Well today was all about getting the right fit. And it was probably the hardest day yet. We actually only made one piece but it was the most critical piece. The rest was fine tuning all the joints so it went together at the end. The thing I really like about this is that at the end of it all, I have to accept my defects knowing that there will be another day and another piece where I can work to make it better.
So when I started this class I didn’t know the difference between a mortise and a tenon, seriously. I knew they went together but I didn’t really know which was which. So now I know the mortise is the hole and the tenon is the part that protrudes through the hole. I know this because that is about all we did today. We made these things and we made them match up and fit like a glove. We worked the entire day on the bottom structure and as you can see below there are quite a few more features on the part of the table known as the hayrake. This was truly a day to remember. My first mortise and tenon. Hehehe… Read more
Well yesterday did not disappoint. We were kept moving from the minute we hit the school till the last wood chip was swept up at the end of the day. We worked on the bottom structure for the most part. I started out by doing the glue up on my top. How cool was that! I had always heard that glue ups were so stressful, but not really. The tips we learned kept it moving along nicely. Read more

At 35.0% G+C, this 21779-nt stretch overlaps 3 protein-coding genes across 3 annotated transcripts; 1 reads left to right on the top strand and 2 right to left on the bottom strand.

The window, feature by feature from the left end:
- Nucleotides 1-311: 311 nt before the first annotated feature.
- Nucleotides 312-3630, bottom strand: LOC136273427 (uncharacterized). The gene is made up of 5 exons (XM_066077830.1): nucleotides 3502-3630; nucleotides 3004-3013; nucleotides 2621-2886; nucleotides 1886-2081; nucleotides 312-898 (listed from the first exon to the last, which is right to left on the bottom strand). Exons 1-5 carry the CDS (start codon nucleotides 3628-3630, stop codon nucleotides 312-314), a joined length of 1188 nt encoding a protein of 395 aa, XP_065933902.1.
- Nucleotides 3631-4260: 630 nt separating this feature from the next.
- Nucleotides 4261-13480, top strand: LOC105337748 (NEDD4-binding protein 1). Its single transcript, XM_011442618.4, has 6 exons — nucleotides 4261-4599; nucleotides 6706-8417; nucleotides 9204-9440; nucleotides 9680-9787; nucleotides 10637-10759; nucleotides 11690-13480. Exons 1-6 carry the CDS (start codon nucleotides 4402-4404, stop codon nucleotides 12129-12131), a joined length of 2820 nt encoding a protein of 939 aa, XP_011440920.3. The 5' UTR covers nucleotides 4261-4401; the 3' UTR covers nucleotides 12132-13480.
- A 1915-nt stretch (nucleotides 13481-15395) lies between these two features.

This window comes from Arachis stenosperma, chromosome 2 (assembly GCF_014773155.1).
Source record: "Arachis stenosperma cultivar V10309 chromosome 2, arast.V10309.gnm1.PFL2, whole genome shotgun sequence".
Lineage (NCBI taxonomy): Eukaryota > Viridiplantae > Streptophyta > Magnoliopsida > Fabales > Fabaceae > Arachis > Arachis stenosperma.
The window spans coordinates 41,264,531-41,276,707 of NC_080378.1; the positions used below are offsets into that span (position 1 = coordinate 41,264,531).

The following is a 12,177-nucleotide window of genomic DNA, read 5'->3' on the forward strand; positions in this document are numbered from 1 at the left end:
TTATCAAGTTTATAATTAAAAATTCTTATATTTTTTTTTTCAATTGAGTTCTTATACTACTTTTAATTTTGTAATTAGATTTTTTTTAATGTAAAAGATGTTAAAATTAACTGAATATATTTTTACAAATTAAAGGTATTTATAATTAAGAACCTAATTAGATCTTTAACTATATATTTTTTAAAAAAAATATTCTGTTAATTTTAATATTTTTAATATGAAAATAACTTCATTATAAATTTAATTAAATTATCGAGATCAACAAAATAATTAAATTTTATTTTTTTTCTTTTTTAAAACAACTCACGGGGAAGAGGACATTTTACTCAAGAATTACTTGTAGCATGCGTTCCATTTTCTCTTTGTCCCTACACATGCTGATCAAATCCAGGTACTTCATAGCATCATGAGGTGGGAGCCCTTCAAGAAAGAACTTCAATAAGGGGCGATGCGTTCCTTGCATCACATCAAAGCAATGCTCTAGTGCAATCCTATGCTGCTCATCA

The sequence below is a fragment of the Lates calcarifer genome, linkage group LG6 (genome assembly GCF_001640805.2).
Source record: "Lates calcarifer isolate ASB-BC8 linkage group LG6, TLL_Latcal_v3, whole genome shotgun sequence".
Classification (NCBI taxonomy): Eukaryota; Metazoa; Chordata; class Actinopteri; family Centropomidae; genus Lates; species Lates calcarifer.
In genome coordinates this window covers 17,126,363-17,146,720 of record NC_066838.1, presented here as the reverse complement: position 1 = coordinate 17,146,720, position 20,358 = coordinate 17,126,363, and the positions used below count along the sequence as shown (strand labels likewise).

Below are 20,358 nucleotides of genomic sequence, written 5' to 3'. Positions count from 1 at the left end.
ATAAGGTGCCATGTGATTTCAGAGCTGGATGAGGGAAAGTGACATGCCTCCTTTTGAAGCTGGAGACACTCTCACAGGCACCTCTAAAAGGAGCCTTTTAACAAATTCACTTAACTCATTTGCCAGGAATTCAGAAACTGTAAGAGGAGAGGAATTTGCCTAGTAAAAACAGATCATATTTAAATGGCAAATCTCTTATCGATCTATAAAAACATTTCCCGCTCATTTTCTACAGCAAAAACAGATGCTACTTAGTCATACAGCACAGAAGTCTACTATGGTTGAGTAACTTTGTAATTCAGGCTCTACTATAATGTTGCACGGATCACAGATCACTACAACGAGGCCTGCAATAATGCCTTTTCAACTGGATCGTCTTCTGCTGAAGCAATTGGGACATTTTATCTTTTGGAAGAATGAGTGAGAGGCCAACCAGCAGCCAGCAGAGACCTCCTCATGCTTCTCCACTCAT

To say I am excited would be an understatement. I have been slowly learning to work with wood over the last six months and I have just gone and done what is the equivalent of jumping into the deep end. I enrolled and just started a class in Connecticut to build my dining room table. Not just any ole table, but the one I thought I could never even start. I first saw this table on the cover of Fine Woodworking Magazine two years ago. It was the feature article written by Mike Pekovich, the Art Director of the magazine. It was classic Arts and Crafts with large thru tenons and mortise design. I really like the Arts and Crafts style and I really like Mike Pekovich’s take on it.
So early on in the first week I met a German named Peter. He had done the Camino several times and said something that stuck with me all during the trip. He told me that the Camino doesn't begin until I get home. The idea is that we really have to take home all the great things we experienced and share them with the ones we love and care about. That the real purpose of doing the Camino is to bring home and implement all the wonderful things we learned so that we have not walked in vain. I like that. I am just now starting again. I am in Madrid and I get on a plane tomorrow to get back to Austin. I'm so ready! Here are a few pics from the last day in Santiago to share.